The statement, sometimes rendered as "Rome has spoken; the cause is finished" or in Latin " Roma locuta; causa finita est," derives from a statement Augustine made early in the fifth century.
In a sermon to his flock, Augustine informed them that the pope had ratified the condemnations of the Pelagian heresy pronounced at the councils of Milevi and Carthage. He said "The two councils sent their decrees to the Apostolic See and the decrees quickly came back. The cause is finished; would that the error were as quickly finished (Sermon 131:10)." This has developed over the centuries into the commonly known formula.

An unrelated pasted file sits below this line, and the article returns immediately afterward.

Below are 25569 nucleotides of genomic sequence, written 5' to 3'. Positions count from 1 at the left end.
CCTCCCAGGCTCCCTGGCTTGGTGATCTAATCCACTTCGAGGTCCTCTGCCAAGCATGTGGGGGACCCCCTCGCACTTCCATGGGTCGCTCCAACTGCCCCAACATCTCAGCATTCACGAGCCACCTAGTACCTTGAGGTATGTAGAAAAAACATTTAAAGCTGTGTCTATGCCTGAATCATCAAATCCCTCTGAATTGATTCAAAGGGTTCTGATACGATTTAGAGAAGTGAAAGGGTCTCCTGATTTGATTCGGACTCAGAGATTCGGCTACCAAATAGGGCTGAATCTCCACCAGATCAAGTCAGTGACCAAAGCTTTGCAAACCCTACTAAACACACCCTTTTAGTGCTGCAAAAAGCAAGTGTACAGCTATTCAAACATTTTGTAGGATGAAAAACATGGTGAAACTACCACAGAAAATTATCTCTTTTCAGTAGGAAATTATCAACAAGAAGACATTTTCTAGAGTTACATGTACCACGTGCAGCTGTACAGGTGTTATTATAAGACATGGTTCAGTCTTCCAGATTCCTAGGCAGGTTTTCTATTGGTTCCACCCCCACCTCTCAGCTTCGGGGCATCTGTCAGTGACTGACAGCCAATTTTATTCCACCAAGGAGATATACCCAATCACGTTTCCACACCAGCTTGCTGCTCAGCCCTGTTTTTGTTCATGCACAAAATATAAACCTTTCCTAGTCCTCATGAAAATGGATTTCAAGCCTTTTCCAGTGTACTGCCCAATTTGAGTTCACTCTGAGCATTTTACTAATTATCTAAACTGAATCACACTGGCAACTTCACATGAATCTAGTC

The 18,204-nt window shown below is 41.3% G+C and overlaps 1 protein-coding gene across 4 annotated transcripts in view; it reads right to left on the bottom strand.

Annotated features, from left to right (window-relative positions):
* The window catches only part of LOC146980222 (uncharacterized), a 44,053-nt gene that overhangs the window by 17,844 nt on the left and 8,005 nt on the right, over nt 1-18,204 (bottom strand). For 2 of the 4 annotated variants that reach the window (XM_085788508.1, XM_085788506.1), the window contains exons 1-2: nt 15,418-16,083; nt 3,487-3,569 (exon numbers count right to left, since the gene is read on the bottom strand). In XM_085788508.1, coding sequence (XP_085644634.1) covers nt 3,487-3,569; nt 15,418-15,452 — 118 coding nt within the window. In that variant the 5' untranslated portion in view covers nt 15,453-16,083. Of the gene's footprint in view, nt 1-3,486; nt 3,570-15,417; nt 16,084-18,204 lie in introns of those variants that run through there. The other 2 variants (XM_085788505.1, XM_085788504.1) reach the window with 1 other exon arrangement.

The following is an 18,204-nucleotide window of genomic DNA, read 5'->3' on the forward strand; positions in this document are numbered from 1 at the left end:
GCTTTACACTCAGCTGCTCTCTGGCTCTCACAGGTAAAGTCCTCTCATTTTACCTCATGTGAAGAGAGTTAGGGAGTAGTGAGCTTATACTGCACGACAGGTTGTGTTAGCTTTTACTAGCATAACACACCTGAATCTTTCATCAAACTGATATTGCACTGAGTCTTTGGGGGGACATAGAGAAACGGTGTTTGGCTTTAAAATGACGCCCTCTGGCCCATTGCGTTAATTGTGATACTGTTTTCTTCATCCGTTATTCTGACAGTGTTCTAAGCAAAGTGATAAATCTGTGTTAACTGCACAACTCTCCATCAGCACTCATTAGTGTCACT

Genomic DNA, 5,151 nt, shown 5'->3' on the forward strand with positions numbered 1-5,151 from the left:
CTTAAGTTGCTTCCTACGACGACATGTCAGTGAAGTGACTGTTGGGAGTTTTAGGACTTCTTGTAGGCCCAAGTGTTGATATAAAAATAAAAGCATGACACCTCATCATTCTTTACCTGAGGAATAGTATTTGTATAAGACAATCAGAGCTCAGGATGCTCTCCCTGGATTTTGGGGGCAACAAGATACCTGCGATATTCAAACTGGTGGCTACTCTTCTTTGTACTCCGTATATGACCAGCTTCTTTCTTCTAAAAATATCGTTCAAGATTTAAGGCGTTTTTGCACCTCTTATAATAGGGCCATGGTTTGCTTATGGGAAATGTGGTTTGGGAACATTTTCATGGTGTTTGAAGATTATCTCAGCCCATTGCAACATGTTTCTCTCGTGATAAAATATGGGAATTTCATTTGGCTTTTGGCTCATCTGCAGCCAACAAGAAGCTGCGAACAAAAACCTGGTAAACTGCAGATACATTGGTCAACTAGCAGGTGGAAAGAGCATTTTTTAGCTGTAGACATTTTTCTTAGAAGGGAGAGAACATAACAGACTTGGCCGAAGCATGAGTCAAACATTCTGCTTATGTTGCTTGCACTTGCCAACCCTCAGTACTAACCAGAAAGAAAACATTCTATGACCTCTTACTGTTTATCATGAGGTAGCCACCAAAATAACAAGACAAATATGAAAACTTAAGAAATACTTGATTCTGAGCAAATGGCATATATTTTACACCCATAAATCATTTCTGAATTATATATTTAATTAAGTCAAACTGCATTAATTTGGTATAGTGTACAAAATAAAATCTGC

Augustine was commenting on the authority of the pope and the fact that councils of the Church are authoritative only if approved by the bishop of Rome.